A proposed class and collective action out of California alleges Barnes & Noble, Inc. has engaged in a “ruthless and unscrupulous purging” of employees who are age 40 or older in order to replace them with a younger workforce.
According to the case, the bookseller’s practice of terminating older workers solely because of their age constitutes discrimination under state and federal law. The suit is looking to end Barnes & Noble’s alleged discriminatory scheme and award back wages and damages to affected employees.
Barnes & Not-So-Noble?
The 16-page complaint begins by painting a picture of Barnes & Noble as a once-prosperous bookstore chain that, as the New York Times put it, “has been sliding toward oblivion for years.” According to the case, the bookseller has lost $1 billion in market value over the past five years and closed nearly 400 stores since 1997.
In August 2019, however, Barnes & Noble’s fate seemed to take a turn when it was purchased by private equity hedge fund Elliott Management Corp., the suit states. Soon after the acquisition, the retailer found itself facing a “strategic makeover” led by newly appointed CEO Achilles “James” Daunt, who the case says is well-known for rescuing British book retailer Waterstones “out of a death spiral.” Under Daunt’s direction, Barnes & Noble, the lawsuit explains, began revamping its entire image and business strategy:
In an aggressive effort to reverse its fortunes, Barnes & Noble has pursued an uncompromising course of action designed to cut costs, increase sales, and revamp its public persona from that of a stale, aging retail operation to that of a fresh and exciting literary sales enterprise.”
As part of this effort to be “fresh and exciting,” Barnes & Noble began a “campaign of age discrimination,” the case alleges, and discharged employees age 40 and older who “no longer looked the part.” According to the suit, the new corporate directive was to replace “book people” (which the case says was the defendant’s code for older workers) and hire “only sales people” – that is, younger employees.
The Plaintiff’s Experience
The plaintiff, a California woman who is older than 40, says she worked for Barnes & Noble for nearly 13 years, most recently as a community business development manager (CBDM). According to the complaint, the woman always had “glowing performance reviews” and even received an award in June 2016 for her excellent performance.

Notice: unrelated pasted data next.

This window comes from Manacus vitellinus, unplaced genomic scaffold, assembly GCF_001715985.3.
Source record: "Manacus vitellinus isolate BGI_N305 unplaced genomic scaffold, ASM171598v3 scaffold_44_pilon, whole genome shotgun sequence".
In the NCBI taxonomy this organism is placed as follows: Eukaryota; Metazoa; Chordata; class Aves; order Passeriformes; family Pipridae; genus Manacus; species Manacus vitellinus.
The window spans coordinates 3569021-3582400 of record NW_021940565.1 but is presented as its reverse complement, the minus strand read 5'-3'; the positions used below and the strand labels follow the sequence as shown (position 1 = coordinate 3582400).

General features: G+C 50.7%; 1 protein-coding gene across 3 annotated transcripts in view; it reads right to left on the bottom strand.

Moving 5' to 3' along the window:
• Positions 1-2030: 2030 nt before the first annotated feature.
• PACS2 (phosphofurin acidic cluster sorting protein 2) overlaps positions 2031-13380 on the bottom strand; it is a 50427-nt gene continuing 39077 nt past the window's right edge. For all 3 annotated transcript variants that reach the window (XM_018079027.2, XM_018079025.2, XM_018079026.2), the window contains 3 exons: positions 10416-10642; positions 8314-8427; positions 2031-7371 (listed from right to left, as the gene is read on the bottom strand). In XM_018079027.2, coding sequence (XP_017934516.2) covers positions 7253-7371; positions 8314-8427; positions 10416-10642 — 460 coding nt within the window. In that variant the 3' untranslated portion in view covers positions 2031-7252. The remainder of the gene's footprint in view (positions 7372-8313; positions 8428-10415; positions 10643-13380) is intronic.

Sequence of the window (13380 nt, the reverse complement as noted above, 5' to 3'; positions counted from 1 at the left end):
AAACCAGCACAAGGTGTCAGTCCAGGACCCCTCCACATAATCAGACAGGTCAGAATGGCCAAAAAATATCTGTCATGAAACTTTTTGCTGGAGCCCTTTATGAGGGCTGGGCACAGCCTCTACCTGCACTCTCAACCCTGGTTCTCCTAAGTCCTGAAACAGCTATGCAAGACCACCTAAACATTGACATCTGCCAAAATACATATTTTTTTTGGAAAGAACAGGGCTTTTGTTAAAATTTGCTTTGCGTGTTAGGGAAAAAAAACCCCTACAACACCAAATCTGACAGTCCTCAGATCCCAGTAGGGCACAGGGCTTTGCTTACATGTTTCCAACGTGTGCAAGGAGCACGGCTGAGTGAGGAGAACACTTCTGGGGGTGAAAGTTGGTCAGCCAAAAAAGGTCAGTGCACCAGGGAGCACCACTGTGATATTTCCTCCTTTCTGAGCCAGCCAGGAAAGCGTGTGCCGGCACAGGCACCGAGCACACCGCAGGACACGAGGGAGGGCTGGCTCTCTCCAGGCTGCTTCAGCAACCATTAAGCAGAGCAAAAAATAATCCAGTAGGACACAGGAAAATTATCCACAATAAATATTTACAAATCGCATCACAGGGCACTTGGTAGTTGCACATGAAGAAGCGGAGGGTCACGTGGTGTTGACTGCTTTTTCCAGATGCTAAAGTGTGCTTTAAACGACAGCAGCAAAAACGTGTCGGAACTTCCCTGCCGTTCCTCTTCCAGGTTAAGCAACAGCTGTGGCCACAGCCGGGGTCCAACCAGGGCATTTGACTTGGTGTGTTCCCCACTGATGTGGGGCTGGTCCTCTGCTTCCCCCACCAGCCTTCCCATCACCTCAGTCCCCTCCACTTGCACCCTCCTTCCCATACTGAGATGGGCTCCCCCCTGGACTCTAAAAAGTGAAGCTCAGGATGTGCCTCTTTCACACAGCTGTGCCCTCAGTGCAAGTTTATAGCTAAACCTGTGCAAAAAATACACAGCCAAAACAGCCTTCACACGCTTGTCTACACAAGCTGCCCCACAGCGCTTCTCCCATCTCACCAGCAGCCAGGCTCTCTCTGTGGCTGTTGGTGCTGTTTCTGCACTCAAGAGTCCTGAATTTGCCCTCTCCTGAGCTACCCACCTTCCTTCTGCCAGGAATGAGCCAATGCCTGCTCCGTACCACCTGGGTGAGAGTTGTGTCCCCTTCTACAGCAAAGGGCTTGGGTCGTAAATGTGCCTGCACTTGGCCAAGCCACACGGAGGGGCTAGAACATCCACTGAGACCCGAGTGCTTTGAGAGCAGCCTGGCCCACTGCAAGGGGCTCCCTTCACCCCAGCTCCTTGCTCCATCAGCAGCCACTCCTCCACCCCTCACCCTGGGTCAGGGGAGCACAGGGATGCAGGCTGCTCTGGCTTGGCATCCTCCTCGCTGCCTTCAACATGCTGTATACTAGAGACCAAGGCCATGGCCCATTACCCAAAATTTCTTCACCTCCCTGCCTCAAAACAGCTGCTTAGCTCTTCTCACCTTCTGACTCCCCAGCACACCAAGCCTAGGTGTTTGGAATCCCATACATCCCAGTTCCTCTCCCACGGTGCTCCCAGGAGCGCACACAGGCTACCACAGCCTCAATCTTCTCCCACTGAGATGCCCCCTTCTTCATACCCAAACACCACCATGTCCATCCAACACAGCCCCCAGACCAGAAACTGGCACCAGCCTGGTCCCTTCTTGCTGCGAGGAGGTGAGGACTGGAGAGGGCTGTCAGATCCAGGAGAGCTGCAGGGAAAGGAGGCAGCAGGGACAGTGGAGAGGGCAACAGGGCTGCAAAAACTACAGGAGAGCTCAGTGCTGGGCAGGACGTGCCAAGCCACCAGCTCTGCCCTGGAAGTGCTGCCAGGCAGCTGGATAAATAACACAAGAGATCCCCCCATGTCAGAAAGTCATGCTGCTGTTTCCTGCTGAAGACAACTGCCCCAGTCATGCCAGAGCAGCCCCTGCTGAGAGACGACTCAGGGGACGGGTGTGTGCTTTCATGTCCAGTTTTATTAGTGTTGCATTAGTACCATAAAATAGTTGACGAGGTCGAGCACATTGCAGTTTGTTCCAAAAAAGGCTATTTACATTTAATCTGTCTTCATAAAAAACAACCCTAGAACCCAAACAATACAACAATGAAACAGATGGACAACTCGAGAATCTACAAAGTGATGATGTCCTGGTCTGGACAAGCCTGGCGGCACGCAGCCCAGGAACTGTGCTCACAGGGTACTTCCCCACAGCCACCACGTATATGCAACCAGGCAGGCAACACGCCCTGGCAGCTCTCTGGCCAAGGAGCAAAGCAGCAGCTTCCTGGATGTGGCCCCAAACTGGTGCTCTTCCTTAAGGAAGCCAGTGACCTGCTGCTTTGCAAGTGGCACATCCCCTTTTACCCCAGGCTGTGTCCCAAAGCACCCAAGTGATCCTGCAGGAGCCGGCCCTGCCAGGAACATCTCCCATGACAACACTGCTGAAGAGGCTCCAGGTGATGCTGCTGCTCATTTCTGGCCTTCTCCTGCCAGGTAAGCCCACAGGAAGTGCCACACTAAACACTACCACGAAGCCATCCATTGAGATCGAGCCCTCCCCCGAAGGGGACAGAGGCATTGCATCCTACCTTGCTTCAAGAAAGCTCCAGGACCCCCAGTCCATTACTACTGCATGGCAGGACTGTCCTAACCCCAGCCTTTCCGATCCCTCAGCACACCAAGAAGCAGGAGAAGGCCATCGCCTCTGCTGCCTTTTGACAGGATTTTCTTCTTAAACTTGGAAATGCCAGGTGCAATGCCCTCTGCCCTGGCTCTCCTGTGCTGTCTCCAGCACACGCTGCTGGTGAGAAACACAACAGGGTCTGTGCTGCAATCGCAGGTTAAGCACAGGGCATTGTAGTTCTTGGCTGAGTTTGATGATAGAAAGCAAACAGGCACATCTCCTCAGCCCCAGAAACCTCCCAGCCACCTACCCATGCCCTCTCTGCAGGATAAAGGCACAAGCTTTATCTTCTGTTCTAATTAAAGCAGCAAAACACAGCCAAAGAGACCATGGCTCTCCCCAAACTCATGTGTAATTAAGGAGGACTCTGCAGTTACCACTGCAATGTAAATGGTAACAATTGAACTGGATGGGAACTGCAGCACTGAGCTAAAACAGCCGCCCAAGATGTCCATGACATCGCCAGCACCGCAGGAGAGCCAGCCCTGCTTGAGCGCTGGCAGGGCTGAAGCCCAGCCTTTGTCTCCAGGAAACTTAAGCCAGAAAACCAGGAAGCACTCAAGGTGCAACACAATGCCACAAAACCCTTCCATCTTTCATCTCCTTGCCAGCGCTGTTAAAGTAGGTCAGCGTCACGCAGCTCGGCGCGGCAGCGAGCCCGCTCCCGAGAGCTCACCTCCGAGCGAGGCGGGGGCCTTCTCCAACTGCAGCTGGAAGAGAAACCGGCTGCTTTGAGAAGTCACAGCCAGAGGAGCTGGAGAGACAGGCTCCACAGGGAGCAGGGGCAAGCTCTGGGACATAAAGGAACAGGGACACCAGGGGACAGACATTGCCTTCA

Despite her accomplishments—and the fact that she had never been disciplined or reprimanded “for any reason whatsoever”—the plaintiff was terminated in early September 2019, the case states. The plaintiff says she understood that the “formal, pretextual” reason for her termination was her failure to meet her sales goal for fiscal year 2019, though this was never fully explained to her during a closed-door meeting with her managers. The lawsuit argues that the real reason behind the plaintiff’s termination, and the discharge of many other older employees who were required to meet sales goals, was the defendant’s “discriminatory animus based on age.”
The plaintiff goes on to claim that a manager of the Emeryville, California location at which she worked was allowed and encouraged by upper management to sabotage older employees’ ability to perform their duties—and therefore their ability to make sales and keep their jobs. According to the case, the manager interfered with the plaintiff’s duties and mistreated her clients, with whom she had worked hard to build professional relationships. The plaintiff says that although she complained about the manager and communicated her concerns to a superior, the man was never disciplined.
Older Workers Replaced by Younger Staff, Suit Alleges
The plaintiff says she is aware of at least two younger employees who were hired to replace older workers in CBDM positions. Both new hires were in their early- to mid-twenties, the case states, and neither had any sales experience despite the position’s requirement of “a minimum of 2 years of outbound sales experience.”
The plaintiff, in contrast, had brought in “millions of dollars” in sales for Barnes & Noble over her 13-year tenure, the suit claims.
Lawsuit Seeks Relief for Terminated Workers
The proposed class action is seeking to end Barnes & Noble’s alleged “systematic pattern and practice” of discriminating against workers age 40 or over. Aside from injunctive relief—a court order that prohibits the defendant from further acts of discrimination—the lawsuit looks to reinstate workers age 40 or older who were discharged from their positions within the past year (and anytime between when the case was filed and the date of its final judgment). The suit also seeks to repay these workers for lost wages and damages.